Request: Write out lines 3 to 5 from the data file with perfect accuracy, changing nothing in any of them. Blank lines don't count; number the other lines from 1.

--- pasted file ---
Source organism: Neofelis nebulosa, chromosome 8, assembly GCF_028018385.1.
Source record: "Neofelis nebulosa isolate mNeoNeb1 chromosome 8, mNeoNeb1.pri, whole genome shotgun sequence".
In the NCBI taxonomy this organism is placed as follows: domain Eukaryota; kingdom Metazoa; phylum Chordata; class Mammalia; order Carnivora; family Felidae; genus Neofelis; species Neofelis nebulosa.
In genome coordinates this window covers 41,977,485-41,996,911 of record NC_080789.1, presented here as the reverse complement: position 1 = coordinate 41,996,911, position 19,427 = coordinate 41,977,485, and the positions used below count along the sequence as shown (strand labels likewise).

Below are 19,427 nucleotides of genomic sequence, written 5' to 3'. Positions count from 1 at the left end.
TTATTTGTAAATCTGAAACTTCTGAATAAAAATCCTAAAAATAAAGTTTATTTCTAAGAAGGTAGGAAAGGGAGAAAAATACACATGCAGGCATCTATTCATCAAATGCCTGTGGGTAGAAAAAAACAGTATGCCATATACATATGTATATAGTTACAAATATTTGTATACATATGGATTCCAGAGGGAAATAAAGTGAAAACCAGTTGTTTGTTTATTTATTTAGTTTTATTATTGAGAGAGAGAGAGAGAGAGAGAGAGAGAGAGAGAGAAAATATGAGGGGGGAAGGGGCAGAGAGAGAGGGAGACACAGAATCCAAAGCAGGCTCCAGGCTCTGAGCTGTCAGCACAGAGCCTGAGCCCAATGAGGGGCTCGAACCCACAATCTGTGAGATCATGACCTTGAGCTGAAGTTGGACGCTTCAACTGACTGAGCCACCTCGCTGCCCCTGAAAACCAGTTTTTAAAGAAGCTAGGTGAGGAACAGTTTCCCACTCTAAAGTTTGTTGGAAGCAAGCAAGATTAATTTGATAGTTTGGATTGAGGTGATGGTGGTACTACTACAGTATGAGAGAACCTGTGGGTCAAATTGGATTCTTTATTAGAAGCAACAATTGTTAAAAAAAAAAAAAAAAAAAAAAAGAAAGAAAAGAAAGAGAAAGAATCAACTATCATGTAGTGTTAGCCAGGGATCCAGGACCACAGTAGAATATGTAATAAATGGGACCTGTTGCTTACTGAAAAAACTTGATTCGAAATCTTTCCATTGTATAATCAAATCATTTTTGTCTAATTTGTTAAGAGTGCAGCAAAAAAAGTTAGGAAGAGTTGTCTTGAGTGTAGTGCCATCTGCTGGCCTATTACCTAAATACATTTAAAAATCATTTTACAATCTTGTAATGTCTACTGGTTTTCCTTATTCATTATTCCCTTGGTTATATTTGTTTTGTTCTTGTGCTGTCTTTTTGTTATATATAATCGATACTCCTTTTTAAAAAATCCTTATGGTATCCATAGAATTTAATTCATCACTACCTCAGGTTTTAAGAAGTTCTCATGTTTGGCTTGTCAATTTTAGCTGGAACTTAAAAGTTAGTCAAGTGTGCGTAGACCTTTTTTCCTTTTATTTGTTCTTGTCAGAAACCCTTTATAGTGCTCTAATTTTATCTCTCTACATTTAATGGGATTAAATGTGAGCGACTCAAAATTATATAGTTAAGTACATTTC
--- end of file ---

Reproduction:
In the NCBI taxonomy this organism is placed as follows: domain Eukaryota; kingdom Metazoa; phylum Chordata; class Mammalia; order Carnivora; family Felidae; genus Neofelis; species Neofelis nebulosa.
In genome coordinates this window covers 41,977,485-41,996,911 of record NC_080789.1, presented here as the reverse complement: position 1 = coordinate 41,996,911, position 19,427 = coordinate 41,977,485, and the positions used below count along the sequence as shown (strand labels likewise).

Below are 19,427 nucleotides of genomic sequence, written 5' to 3'. Positions count from 1 at the left end.